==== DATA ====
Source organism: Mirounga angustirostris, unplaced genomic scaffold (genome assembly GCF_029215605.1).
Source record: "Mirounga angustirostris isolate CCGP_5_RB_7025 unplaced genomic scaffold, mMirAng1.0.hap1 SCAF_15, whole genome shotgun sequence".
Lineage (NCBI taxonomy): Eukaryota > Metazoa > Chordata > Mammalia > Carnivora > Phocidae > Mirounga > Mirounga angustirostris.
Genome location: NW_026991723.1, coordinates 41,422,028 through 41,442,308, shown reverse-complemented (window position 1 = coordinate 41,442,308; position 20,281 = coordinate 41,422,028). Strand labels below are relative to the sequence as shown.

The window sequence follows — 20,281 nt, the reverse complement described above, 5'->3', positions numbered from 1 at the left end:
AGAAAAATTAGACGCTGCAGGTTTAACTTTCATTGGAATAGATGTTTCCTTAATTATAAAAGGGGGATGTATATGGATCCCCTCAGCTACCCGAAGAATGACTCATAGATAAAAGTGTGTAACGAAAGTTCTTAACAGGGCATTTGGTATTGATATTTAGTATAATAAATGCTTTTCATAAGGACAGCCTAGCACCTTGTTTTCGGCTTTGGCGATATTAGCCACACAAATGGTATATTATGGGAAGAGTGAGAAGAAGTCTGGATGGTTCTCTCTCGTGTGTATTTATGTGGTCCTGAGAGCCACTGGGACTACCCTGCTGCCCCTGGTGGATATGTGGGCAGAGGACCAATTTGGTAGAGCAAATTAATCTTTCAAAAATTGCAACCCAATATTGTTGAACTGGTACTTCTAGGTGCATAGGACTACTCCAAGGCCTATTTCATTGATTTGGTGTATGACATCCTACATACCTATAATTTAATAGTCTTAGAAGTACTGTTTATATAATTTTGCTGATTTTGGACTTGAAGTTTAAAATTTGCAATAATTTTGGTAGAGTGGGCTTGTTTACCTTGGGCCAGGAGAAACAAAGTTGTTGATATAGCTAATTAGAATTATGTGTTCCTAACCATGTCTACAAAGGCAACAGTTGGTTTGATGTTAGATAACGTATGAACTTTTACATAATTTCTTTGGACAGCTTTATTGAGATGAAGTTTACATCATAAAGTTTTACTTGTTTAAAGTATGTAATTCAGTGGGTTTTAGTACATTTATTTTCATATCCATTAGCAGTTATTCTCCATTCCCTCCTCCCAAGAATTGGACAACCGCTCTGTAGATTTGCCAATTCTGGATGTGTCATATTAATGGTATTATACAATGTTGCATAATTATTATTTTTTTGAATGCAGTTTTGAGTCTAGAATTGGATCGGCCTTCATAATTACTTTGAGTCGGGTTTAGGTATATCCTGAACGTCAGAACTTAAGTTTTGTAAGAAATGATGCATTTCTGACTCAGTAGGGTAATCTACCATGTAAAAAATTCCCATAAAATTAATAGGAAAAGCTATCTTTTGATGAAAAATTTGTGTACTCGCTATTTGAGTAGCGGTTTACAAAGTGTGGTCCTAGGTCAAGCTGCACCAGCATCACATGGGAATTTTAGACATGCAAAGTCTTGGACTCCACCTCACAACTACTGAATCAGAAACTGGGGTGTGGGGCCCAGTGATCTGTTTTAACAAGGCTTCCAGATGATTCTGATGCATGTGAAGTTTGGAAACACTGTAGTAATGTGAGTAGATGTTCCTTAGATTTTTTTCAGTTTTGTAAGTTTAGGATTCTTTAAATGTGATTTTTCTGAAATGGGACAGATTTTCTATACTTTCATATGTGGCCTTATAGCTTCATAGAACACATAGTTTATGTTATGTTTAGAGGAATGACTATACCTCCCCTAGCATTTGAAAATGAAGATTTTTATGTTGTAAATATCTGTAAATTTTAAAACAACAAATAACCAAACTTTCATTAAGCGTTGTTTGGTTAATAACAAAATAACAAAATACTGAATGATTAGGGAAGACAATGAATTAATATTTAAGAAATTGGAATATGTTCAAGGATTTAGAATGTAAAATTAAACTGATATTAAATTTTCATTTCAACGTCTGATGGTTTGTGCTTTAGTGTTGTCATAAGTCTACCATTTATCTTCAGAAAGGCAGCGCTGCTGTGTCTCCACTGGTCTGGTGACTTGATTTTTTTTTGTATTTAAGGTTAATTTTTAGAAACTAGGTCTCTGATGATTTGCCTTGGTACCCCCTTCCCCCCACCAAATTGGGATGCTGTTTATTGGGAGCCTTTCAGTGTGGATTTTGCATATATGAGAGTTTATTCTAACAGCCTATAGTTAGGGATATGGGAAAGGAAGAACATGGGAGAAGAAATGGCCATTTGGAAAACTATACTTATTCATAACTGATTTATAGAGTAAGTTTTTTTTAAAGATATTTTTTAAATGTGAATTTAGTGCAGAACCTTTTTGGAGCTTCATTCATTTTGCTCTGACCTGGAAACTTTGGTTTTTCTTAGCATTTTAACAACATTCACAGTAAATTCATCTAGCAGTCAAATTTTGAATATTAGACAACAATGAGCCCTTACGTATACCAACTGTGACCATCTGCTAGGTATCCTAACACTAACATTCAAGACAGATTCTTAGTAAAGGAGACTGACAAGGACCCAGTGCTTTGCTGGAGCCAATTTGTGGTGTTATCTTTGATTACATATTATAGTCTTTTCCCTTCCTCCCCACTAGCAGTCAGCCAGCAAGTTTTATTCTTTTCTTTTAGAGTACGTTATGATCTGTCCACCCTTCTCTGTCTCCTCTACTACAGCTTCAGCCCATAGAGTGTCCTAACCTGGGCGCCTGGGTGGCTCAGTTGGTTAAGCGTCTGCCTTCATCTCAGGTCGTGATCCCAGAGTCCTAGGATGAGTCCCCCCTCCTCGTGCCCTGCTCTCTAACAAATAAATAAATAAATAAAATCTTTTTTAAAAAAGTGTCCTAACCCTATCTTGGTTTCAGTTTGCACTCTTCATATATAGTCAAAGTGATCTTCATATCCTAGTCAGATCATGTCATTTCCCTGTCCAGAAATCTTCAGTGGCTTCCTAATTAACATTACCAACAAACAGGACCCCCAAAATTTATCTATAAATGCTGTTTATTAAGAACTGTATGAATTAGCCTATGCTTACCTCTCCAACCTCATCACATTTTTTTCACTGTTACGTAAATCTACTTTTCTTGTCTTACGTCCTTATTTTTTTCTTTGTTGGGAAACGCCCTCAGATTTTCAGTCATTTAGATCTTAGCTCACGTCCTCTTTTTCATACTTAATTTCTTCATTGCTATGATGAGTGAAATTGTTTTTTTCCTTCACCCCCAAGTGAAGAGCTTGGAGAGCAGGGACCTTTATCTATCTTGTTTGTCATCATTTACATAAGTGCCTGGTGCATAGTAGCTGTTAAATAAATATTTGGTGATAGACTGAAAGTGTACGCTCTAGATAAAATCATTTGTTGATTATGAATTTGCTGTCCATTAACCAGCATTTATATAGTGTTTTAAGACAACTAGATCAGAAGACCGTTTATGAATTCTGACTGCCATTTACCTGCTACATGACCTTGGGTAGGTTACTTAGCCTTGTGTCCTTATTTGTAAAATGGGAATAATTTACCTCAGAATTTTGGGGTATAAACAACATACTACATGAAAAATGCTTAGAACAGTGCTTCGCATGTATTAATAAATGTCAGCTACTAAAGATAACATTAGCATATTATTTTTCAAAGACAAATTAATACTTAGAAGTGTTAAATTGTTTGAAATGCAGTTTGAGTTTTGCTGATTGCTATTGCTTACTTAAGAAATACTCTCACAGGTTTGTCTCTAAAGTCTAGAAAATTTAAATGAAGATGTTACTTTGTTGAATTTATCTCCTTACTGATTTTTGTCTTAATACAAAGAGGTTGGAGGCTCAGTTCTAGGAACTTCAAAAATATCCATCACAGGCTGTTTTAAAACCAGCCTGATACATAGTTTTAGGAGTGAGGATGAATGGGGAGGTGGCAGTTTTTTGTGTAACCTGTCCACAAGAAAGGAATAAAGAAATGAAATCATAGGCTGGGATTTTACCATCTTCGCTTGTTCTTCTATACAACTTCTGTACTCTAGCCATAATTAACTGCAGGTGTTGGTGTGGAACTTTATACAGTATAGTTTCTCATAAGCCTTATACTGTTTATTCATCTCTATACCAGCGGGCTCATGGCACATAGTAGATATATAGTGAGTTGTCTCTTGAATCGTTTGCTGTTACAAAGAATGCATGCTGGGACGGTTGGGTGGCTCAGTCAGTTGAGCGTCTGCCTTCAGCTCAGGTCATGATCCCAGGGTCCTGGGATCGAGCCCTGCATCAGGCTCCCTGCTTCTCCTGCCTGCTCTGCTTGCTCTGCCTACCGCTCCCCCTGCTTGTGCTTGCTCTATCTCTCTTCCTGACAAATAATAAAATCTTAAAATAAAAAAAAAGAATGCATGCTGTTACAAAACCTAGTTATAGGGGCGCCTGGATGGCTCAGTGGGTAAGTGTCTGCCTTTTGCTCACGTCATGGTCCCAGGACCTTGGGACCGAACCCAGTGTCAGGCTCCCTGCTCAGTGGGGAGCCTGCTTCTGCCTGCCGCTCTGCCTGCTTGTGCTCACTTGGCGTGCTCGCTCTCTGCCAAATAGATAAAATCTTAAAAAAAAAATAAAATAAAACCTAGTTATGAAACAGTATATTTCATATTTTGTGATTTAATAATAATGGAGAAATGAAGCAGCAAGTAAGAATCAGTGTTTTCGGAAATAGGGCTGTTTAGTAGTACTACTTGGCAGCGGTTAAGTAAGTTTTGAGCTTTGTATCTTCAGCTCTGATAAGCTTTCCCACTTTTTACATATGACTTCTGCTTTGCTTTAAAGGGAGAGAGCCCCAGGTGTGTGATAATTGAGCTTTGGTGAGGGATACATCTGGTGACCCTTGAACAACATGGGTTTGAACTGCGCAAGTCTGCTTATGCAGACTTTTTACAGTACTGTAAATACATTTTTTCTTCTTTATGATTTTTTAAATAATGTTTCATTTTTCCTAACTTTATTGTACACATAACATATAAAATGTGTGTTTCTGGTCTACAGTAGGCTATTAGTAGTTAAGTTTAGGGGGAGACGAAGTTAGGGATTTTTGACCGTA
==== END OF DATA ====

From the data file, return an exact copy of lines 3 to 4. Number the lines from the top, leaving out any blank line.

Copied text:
Lineage (NCBI taxonomy): Eukaryota > Metazoa > Chordata > Mammalia > Carnivora > Phocidae > Mirounga > Mirounga angustirostris.
Genome location: NW_026991723.1, coordinates 41,422,028 through 41,442,308, shown reverse-complemented (window position 1 = coordinate 41,442,308; position 20,281 = coordinate 41,422,028). Strand labels below are relative to the sequence as shown.